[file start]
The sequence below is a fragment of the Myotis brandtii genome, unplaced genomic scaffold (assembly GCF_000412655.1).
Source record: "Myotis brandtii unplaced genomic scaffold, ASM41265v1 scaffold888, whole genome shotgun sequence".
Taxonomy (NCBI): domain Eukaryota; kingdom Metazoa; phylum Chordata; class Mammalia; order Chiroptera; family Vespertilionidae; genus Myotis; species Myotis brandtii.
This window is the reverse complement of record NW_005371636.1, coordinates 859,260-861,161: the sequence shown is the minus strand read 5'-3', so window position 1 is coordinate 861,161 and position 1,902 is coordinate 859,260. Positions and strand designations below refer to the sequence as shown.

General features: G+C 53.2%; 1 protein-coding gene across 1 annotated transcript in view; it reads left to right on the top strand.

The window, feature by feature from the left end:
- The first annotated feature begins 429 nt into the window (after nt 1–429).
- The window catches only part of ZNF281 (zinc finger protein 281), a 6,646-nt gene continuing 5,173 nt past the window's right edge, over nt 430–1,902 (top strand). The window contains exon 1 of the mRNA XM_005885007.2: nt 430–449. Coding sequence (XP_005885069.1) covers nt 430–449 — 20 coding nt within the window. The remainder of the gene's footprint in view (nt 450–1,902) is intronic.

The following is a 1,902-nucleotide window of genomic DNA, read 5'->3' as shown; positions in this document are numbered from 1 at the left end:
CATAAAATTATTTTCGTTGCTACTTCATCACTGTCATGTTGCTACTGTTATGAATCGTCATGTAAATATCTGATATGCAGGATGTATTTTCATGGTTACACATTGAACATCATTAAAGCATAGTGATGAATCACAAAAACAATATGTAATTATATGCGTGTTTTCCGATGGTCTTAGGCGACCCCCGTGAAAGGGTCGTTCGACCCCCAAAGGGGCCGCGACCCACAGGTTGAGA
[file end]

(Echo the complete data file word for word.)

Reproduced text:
The sequence below is a fragment of the Myotis brandtii genome, unplaced genomic scaffold (assembly GCF_000412655.1).
Source record: "Myotis brandtii unplaced genomic scaffold, ASM41265v1 scaffold888, whole genome shotgun sequence".
Taxonomy (NCBI): domain Eukaryota; kingdom Metazoa; phylum Chordata; class Mammalia; order Chiroptera; family Vespertilionidae; genus Myotis; species Myotis brandtii.
This window is the reverse complement of record NW_005371636.1, coordinates 859,260-861,161: the sequence shown is the minus strand read 5'-3', so window position 1 is coordinate 861,161 and position 1,902 is coordinate 859,260. Positions and strand designations below refer to the sequence as shown.

General features: G+C 53.2%; 1 protein-coding gene across 1 annotated transcript in view; it reads left to right on the top strand.

The window, feature by feature from the left end:
- The first annotated feature begins 429 nt into the window (after nt 1–429).
- The window catches only part of ZNF281 (zinc finger protein 281), a 6,646-nt gene continuing 5,173 nt past the window's right edge, over nt 430–1,902 (top strand). The window contains exon 1 of the mRNA XM_005885007.2: nt 430–449. Coding sequence (XP_005885069.1) covers nt 430–449 — 20 coding nt within the window. The remainder of the gene's footprint in view (nt 450–1,902) is intronic.

The following is a 1,902-nucleotide window of genomic DNA, read 5'->3' as shown; positions in this document are numbered from 1 at the left end:
CATAAAATTATTTTCGTTGCTACTTCATCACTGTCATGTTGCTACTGTTATGAATCGTCATGTAAATATCTGATATGCAGGATGTATTTTCATGGTTACACATTGAACATCATTAAAGCATAGTGATGAATCACAAAAACAATATGTAATTATATGCGTGTTTTCCGATGGTCTTAGGCGACCCCCGTGAAAGGGTCGTTCGACCCCCAAAGGGGCCGCGACCCACAGGTTGAGA